This is poem 47 from the Tao and the Parent’s Tao. I wrote about William Martin’s book because his simple words are more compelling than those of any ‘parenting manual’ I’ve read. (Link to Parent’s Tao Changed my Attitude on ‘Parenting‘)
Martin writes the 81 poems of the Tao for parents and I return to them often when I find myself vexed or rudderless.
Fall is my favorite season, but each year it’s also a signal directing us back to school, activities, sports, lessons, and the requisite papers, projects, games, and recitals. It’s easy to resent the demands on our lives, especially for someone like myself who is not the most maternal, nurturing parent. This helps me appreciate the ‘treasured moments’ and ‘sacred time’ I have with my children.
47. Providing For
by William MartinYour children will make many demands upon your time and energy. “Do this for us. Buy this for us.” They believe that these things are what they want from you. And you may begin to believe it too. But what they really want is your innermost heart, given in vulnerable, honest love. This is not given by doing or buying. The more you do, the less gets done. The more you buy, the less you have. But if you reveal your true nature, you provide them everything. Of course there are times, when I do for my children. It is often my great pleasure. But the things remembered, the treasured moments of sacred time, have occurred in the quiet of gentle conversation, and honest sharing.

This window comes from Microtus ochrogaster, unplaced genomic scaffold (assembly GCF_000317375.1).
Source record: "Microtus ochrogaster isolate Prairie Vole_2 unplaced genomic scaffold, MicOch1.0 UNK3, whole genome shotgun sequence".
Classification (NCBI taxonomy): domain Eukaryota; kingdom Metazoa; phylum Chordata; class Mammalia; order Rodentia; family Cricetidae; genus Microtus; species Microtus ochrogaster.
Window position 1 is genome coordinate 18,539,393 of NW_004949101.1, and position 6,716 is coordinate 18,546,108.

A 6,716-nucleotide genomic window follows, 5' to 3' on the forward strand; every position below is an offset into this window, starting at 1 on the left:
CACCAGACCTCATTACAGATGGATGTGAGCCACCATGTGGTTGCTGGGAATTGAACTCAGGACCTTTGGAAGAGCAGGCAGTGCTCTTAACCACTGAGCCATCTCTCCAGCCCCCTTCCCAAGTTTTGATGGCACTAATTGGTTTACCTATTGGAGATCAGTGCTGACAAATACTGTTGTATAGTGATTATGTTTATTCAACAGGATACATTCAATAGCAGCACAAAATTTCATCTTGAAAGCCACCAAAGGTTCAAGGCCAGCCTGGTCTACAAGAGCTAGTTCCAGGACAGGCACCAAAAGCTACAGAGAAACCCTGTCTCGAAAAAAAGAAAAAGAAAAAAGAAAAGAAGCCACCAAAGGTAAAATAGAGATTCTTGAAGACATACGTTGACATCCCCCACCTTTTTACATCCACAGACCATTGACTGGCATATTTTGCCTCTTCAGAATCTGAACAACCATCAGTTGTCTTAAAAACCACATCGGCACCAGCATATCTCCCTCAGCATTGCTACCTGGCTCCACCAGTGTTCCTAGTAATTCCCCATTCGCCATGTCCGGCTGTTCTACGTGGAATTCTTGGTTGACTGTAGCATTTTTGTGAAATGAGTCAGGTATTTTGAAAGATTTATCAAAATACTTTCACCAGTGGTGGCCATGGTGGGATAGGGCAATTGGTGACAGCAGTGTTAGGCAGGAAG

Lao Tzu wrote the Tao Te Ching against his own wishes, saying that the very moment he attempted to write it, it was lost. I’m glad he did. Words can never embody the Tao, but it is an attempt to show us the way. Here you see the original poem and how helpful Martin’s interpretation is for parents.
Chapter 47, Tao Te Ching
by Lao TzuThe world may be known Without leaving the house; The Way may be seen Apart from the windows. The further you go, The less you will know. Accordingly, the Wise Man Knows without going, Sees without seeing, Does without doing.
Paraphrase: “The inner world of a man reflects the world around him; the principles of both worlds are the same. Certainty is to be found only in the heart; confusion is bred in the outer world.” (Tao Te Ching, R.B. Blakney’s translation, 2007)